Photo: Shea works on a Community Restoration project with other Community Court participant
We recognize that coordinated services in our downtown are critical for helping those in need. Community Court helps people who have been cited in downtown move out of the criminal justice system and toward an improved quality of life through supervised community service and direct connections to social service providers.
We talk here with Shea, a recent graduate of Community Court, about his experience in the program.
Why did you opt into the Community Court program?
It was an opportunity for me to handle my minor charge for drinking a beer in public without it staying on my record. Had it been a regular ticket, I would have been charged a fine I couldn't pay and possibly even spend a couple days in jail. Community Court had representatives from all kinds of services in Eugene under one roof for you to talk to. I was referred to the folks from ShelterCare, which made it possible for me to get my housing through a Shelter Plus grant.
What challenges did you face in completing the program?
There was one time while in the program that I was caught again drinking beer outside, and I was scared that I ruined my chance at housing. But thankfully, the lawyers and judge gave me a second chance and that was the last time I've had a ticket for ANYTHING downtown or elsewhere in Eugene.
What did you appreciate about Community Court?
Community Courts I’ve been to in other cities were "homeless" courts that singled out and discriminated against homeless folks. They were the only demographic of people you'd see in the court and they'd get fined or jailed or both. This is the first time I've seen the judicial system make an effort to give people an option to get a leg up if they wanted it, the first time I’ve seen this effort to decriminalize extreme poverty, mental illness and drug addiction.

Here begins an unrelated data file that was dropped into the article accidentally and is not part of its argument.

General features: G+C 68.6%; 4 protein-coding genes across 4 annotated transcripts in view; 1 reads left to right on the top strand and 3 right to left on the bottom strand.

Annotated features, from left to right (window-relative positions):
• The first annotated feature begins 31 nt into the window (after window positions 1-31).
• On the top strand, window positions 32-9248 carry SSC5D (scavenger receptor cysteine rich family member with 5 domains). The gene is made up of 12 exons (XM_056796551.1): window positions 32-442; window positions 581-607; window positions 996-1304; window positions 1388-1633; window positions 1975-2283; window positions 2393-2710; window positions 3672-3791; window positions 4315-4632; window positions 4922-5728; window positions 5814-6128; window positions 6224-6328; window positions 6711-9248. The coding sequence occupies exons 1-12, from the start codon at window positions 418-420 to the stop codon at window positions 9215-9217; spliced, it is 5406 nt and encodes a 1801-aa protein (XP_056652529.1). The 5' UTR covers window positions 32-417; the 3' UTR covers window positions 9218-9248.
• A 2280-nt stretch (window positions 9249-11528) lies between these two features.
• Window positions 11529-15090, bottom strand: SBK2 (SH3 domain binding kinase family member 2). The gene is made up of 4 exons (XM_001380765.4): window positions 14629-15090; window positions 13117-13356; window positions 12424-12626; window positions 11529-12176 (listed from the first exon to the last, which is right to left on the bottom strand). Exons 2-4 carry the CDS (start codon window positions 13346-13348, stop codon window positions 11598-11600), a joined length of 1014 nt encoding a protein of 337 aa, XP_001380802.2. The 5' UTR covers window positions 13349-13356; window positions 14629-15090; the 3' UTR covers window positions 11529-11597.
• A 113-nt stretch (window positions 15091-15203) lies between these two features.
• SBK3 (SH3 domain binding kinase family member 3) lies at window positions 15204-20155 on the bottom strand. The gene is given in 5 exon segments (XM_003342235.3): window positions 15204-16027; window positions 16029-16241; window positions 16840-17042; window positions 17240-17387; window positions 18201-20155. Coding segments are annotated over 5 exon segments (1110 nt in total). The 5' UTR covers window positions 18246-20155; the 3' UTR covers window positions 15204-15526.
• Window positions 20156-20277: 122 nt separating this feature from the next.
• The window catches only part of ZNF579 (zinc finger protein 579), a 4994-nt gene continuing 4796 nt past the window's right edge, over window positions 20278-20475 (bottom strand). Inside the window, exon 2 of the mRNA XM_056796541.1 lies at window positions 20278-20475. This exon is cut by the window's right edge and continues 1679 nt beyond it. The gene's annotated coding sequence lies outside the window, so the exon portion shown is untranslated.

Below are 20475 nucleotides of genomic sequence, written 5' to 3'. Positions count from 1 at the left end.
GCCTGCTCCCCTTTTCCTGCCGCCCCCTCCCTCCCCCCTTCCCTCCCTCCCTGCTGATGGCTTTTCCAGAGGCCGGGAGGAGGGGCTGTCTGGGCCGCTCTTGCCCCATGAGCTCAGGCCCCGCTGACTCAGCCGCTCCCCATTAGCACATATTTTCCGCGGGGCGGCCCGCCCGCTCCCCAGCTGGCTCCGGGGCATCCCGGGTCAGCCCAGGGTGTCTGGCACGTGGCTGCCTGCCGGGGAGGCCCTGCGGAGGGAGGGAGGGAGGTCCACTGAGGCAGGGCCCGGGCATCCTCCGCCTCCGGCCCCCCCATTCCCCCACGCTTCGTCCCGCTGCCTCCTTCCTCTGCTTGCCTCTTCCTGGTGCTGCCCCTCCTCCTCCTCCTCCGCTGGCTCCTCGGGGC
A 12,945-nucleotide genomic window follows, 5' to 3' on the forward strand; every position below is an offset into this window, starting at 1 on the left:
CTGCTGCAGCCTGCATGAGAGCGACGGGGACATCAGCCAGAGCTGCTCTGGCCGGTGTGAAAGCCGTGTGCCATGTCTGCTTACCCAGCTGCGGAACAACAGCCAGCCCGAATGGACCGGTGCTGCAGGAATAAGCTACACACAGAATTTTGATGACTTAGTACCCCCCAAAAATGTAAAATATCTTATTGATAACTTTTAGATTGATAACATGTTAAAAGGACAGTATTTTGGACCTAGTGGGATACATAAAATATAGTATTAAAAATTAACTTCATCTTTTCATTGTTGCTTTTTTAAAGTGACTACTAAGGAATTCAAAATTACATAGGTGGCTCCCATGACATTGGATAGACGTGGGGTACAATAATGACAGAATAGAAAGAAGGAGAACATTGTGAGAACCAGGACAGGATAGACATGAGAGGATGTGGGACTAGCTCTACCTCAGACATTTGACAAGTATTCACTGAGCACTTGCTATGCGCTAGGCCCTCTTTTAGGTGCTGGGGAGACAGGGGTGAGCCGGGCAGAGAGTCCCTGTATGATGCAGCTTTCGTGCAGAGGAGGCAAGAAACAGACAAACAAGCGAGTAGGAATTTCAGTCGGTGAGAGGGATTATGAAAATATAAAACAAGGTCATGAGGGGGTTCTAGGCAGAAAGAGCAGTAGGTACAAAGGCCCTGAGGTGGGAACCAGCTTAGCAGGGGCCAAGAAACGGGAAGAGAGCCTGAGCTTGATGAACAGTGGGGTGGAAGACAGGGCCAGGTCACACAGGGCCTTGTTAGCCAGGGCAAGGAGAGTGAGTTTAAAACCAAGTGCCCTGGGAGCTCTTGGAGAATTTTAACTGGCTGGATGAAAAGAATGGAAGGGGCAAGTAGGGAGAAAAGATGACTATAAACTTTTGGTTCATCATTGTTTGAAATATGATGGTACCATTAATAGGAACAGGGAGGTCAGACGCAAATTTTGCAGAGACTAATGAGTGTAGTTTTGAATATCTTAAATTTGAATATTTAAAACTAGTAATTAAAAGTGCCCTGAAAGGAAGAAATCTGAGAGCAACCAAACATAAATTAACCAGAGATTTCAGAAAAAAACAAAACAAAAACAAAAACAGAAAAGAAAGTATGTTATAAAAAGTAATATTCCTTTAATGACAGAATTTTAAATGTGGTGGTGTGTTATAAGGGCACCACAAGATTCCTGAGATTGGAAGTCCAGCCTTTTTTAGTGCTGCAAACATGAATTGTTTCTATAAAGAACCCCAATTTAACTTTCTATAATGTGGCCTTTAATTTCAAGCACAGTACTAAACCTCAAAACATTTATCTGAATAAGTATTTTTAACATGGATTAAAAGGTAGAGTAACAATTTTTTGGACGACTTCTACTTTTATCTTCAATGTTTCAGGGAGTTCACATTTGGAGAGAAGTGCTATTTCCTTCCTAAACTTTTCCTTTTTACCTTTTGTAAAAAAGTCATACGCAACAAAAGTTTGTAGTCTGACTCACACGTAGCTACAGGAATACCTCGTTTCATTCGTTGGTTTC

Another awesome thing was that you didn't have to get in trouble to seek services. You could just walk in and ask to speak with someone based on your needs. It made me hopeful for other cities with similar issues and hopeful for others who would like the help.
What have you been up to since graduation?
I got my own apartment last month, and it feels good having a place to go at the end of the day. It was a surreal experience just to pour myself a bowl of cereal in my own apartment: for the past 20 years I haven’t had something like this.
I'm continuing to work on things I can do to raise my quality of life. I haven't hung out downtown as much. I've cut my drinking down considerably. I'm thinking about finding a new hobby or other activities that are healthier. I liked what Community Court was doing so much that I’ve started volunteering for it, to help other folks get their cases dismissed and connect them with providers. I'm getting set up with Vocational Rehab which, I believe, will help me find employment. I’m going to appointments with providers on my own. I’m looking for a couch for my apartment.
Long story short: I'm doing me. Working on myself to make myself happier and stay that way.
Community Court needs volunteers to help support success for participants like Shea. Visit the website or email for more information.